If a partial knee replacement is no longer possible (the damage to the joint surface is too great), the knee joint surface is replaced completely with an "artificial knee joint". This means that the worn ends of the bones are replaced with metal and plastic parts.
With a total knee replacement, the choice of method used to connect the upper and lower leg components, is most important. There are two prosthesis options for this, "fixed bearing" and "mobile bearing". The mobile bearing prosthesis uses a moving "meniscus" disc, more closely resembling the natural structure of the knee.
In knee replacement surgery, a damaged knee is replaced with an "artificial knee joint". The worn ends of the bones are replaced with metal and plastic parts. Such a prosthesis is necessary when the articular cartilage becomes severely damaged or worn away. The levels of pain and discomfort in the knee are high and the knee joint ceases to function properly i.e. where there is a reduction in the range of motion in the joint, or in cases where the knee joint has become malpositioned.
The surgeon makes a cut down the front of the knee. Damaged cartilage is removed, and the damaged ends of the bones are cut away. In order to be able to preserve as much of the bone as possible, the metal surface is manufactured to dimensions according to the sex and body size of the patient. The ligaments, which are of great importance, are retained to give the joint its necessary stability following the operation and to allow more natural movement of the knee.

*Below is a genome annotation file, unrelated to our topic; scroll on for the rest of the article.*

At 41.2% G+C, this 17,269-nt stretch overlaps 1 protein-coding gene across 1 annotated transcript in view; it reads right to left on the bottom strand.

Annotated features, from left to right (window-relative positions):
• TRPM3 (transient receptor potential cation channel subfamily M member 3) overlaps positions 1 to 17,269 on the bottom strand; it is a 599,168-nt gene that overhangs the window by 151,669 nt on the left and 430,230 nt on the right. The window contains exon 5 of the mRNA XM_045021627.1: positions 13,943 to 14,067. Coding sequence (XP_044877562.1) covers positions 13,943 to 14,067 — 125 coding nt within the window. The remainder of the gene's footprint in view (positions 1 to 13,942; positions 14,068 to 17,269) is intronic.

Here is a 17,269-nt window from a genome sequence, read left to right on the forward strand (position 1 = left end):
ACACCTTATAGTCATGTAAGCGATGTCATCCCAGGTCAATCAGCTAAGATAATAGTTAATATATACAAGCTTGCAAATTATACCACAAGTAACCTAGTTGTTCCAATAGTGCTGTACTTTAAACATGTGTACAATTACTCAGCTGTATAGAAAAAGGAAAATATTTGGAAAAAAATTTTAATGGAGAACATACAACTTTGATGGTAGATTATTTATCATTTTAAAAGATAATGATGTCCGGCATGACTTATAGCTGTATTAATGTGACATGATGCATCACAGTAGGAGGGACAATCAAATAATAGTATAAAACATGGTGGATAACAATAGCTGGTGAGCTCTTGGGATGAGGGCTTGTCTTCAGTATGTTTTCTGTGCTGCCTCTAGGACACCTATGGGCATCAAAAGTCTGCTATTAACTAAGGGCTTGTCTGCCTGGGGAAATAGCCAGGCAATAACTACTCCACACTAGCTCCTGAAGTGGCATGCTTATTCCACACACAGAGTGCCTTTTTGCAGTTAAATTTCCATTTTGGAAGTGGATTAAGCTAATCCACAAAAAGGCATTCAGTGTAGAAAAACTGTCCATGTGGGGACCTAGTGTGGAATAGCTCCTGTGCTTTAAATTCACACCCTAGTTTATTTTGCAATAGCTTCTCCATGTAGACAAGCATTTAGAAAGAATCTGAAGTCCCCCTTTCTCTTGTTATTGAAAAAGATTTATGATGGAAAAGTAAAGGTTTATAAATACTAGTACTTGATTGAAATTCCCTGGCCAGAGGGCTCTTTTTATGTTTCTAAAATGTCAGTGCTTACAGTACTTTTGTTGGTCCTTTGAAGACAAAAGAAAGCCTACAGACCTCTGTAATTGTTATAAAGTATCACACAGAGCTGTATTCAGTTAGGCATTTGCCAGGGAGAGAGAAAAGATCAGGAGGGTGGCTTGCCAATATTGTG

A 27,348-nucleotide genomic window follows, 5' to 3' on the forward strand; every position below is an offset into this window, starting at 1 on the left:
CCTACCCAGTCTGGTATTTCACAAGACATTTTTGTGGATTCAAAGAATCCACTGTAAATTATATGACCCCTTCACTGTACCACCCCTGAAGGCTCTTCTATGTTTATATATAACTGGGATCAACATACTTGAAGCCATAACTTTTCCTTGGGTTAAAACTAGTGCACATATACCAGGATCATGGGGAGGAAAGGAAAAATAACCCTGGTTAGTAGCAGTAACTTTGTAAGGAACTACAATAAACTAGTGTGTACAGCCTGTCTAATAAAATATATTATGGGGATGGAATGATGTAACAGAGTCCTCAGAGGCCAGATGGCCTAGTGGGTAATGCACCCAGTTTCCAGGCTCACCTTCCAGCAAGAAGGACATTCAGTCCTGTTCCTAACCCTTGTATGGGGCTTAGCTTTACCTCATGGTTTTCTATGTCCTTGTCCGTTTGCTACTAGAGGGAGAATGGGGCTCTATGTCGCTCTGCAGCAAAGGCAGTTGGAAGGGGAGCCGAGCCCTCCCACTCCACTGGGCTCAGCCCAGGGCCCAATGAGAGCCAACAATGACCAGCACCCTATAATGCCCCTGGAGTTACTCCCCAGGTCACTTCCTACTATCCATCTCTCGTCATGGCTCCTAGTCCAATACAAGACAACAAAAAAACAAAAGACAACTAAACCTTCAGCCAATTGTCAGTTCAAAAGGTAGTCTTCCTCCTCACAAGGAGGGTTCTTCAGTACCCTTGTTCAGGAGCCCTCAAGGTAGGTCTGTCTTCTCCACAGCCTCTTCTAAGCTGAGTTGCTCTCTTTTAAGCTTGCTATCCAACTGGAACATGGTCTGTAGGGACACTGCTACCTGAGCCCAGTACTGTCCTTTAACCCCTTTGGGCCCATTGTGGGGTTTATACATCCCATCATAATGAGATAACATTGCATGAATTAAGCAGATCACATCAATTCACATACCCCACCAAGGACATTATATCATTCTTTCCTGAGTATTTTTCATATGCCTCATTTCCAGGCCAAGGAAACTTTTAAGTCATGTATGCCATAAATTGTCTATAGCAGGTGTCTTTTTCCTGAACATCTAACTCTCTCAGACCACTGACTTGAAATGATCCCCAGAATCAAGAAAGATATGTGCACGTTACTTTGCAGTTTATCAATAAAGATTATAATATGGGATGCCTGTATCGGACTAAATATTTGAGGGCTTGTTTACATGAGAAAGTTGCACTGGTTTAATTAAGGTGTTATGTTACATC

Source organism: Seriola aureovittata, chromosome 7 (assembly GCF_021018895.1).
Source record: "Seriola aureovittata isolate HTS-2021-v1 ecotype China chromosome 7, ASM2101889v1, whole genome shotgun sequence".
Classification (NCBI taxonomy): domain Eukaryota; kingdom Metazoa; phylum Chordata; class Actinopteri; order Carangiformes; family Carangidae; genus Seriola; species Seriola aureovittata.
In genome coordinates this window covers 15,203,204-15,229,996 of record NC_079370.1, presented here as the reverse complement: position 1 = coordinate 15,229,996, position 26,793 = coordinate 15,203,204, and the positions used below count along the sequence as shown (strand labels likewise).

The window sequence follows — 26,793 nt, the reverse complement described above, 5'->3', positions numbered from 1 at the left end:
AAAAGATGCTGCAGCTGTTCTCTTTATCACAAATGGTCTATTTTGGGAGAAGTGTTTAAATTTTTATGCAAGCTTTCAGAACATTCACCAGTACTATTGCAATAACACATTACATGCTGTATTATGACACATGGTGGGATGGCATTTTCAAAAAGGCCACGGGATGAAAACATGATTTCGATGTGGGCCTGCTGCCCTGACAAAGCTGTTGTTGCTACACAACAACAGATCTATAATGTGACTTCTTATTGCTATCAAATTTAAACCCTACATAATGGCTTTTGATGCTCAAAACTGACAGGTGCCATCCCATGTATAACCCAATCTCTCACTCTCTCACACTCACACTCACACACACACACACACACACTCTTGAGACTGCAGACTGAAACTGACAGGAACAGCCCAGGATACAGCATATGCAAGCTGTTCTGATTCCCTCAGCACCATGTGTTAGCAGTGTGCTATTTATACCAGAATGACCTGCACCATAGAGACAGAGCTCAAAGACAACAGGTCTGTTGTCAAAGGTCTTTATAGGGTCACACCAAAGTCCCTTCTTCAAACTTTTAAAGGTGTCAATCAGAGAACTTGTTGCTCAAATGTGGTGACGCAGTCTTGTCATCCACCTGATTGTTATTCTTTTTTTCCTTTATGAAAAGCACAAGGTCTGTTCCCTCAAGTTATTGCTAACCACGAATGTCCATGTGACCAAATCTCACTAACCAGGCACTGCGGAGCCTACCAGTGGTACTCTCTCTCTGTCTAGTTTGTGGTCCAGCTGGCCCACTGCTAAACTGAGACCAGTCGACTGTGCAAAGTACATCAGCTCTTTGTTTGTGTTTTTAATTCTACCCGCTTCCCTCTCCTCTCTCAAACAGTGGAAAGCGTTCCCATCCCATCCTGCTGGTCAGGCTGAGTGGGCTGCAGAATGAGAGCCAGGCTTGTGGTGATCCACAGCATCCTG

As with any operation, knee replacement surgery carries certain risks. The most common general risks are infection of the wound, blood clots or deep vein thrombosis, unexpected bleeding and excess scar tissue restricting the movement of the knee.
Infection around the implant is usually treated with antibiotics. If this treatment is unsuccessful, and only then, it may be necessary to remove the implant until the joint has completely healed up, replacing it at a later date.
The day after the operation, the knee joint is gently mobilized by means of a continuous passive motion device (CPM). On the second day, intensive physiotherapy begins. The patient is taught to walk with forearm crutches, this means that on leaving hospital (after seven to ten days), he should be able to climb stairs.
Immediately after hospitalization, a three- to four-week rehabilitation program takes place, either as an outpatient or in a rehabilitation centre.